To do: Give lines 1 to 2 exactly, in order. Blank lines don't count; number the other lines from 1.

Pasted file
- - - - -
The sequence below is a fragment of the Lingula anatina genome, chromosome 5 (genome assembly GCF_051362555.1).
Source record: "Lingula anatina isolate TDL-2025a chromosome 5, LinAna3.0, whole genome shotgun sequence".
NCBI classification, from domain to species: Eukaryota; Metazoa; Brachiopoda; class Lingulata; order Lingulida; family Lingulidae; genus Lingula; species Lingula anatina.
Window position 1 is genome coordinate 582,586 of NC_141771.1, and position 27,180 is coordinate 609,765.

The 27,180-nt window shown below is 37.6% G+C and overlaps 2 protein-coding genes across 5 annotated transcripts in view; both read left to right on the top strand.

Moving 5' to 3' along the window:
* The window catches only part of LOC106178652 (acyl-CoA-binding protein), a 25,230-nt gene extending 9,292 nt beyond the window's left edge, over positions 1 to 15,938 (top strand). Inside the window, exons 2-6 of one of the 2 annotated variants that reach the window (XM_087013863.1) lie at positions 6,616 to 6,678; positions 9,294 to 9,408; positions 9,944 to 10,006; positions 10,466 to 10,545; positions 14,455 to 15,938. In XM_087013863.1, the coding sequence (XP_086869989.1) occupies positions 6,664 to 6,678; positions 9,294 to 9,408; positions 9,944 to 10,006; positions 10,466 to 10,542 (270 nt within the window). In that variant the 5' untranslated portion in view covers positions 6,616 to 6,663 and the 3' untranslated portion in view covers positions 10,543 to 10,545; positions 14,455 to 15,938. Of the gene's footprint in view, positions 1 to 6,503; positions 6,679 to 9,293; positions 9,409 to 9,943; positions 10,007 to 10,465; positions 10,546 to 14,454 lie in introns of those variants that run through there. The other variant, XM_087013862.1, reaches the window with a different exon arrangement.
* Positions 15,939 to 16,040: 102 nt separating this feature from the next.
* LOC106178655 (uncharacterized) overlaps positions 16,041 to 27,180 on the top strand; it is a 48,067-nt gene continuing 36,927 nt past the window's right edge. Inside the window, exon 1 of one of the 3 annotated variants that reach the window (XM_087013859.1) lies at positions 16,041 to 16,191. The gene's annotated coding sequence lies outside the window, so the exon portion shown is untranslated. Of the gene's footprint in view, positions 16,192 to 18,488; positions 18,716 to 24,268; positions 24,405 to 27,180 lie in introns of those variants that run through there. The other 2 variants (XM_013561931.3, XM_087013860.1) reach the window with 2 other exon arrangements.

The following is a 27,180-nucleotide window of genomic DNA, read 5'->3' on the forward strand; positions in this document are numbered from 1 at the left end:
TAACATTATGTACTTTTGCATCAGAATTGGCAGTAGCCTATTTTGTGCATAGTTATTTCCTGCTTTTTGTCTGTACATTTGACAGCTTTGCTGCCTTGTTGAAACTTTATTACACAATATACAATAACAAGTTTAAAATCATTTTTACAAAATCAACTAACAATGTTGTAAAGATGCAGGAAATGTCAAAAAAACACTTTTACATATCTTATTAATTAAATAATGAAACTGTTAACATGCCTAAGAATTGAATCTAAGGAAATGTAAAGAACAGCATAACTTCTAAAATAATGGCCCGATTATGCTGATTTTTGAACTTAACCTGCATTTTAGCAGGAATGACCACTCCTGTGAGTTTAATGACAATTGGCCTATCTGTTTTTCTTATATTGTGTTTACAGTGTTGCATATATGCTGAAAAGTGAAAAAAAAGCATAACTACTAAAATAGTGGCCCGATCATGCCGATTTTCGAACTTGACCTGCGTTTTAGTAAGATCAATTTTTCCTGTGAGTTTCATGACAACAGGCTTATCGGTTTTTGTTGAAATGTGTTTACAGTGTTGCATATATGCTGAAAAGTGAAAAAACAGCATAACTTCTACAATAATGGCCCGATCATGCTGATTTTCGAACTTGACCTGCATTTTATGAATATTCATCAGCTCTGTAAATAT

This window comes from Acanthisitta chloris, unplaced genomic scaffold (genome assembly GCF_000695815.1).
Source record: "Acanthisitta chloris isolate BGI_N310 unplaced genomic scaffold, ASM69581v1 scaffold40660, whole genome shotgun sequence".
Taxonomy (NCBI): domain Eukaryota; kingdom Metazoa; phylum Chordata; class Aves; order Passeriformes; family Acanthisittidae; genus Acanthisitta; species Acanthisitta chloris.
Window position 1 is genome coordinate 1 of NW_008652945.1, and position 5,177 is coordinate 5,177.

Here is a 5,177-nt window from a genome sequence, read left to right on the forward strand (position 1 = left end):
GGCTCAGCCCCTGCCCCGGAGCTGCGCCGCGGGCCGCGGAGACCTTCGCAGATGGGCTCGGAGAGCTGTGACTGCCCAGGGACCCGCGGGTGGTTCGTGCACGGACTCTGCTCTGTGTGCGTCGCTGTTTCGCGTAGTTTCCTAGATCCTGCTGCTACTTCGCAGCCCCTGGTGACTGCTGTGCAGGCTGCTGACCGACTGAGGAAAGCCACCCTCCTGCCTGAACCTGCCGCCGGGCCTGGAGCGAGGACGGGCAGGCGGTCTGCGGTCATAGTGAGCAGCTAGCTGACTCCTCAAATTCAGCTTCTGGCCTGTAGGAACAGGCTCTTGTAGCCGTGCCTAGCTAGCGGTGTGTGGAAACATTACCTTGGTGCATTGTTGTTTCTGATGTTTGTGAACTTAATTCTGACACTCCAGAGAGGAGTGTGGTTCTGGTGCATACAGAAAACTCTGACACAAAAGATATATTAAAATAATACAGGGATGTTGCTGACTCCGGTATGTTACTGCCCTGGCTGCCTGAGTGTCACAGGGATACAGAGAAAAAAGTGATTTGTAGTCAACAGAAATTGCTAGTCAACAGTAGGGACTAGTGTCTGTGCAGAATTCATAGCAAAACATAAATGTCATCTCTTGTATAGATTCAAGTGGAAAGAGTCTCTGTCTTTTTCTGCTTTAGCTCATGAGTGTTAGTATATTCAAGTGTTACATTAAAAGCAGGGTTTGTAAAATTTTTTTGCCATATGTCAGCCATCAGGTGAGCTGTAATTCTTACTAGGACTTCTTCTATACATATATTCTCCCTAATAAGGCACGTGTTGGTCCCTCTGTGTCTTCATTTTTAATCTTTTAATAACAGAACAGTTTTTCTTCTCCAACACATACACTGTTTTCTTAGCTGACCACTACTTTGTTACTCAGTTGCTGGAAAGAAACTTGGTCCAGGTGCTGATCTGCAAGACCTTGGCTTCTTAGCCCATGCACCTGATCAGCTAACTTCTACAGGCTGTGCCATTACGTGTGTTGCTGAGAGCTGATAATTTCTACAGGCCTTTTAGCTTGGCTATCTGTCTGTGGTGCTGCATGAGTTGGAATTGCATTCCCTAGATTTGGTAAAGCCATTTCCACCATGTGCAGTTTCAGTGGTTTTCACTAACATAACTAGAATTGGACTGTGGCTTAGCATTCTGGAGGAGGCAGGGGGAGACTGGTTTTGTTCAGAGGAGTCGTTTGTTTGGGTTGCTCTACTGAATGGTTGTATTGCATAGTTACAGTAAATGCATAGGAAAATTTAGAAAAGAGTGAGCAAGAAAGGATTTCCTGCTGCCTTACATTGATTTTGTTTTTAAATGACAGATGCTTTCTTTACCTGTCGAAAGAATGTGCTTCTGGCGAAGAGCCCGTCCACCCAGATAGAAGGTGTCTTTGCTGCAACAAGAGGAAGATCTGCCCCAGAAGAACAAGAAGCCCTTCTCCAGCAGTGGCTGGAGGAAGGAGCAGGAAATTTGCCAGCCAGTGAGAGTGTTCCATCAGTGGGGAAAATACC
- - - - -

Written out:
The sequence below is a fragment of the Lingula anatina genome, chromosome 5 (genome assembly GCF_051362555.1).
Source record: "Lingula anatina isolate TDL-2025a chromosome 5, LinAna3.0, whole genome shotgun sequence".